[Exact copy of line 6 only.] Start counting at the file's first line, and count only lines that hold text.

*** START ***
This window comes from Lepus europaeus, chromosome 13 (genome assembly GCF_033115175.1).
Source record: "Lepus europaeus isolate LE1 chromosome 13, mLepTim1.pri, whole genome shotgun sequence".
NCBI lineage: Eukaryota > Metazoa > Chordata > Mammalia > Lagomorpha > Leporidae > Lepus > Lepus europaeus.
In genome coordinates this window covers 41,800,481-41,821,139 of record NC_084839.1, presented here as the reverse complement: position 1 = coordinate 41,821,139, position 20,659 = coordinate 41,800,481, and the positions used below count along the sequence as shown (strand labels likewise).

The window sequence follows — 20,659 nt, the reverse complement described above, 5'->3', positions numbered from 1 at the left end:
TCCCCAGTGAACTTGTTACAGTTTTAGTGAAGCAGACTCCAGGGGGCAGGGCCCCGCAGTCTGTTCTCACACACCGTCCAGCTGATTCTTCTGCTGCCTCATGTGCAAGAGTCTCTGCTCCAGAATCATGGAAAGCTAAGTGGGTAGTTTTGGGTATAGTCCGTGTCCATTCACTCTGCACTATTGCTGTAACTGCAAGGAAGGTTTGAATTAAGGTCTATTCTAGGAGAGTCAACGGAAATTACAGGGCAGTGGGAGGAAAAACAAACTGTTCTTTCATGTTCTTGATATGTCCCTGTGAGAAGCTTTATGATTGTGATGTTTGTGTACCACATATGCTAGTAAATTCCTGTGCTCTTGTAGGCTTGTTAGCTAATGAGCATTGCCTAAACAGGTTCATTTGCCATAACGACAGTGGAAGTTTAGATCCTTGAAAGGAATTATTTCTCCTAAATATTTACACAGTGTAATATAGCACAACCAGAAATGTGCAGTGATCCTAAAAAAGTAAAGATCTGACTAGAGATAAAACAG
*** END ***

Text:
TCCCCAGTGAACTTGTTACAGTTTTAGTGAAGCAGACTCCAGGGGGCAGGGCCCCGCAGTCTGTTCTCACACACCGTCCAGCTGATTCTTCTGCTGCCTCATGTGCAAGAGTCTCTGCTCCAGAATCATGGAAAGCTAAGTGGGTAGTTTTGGGTATAGTCCGTGTCCATTCACTCTGCACTATTGCTGTAACTGCAAGGAAGGTTTGAATTAAGGTCTATTCTAGGAGAGTCAACGGAAATTACAGGGCAGTGGGAGGAAAAACAAACTGTTCTTTCATGTTCTTGATATGTCCCTGTGAGAAGCTTTATGATTGTGATGTTTGTGTACCACATATGCTAGTAAATTCCTGTGCTCTTGTAGGCTTGTTAGCTAATGAGCATTGCCTAAACAGGTTCATTTGCCATAACGACAGTGGAAGTTTAGATCCTTGAAAGGAATTATTTCTCCTAAATATTTACACAGTGTAATATAGCACAACCAGAAATGTGCAGTGATCCTAAAAAAGTAAAGATCTGACTAGAGATAAAACAG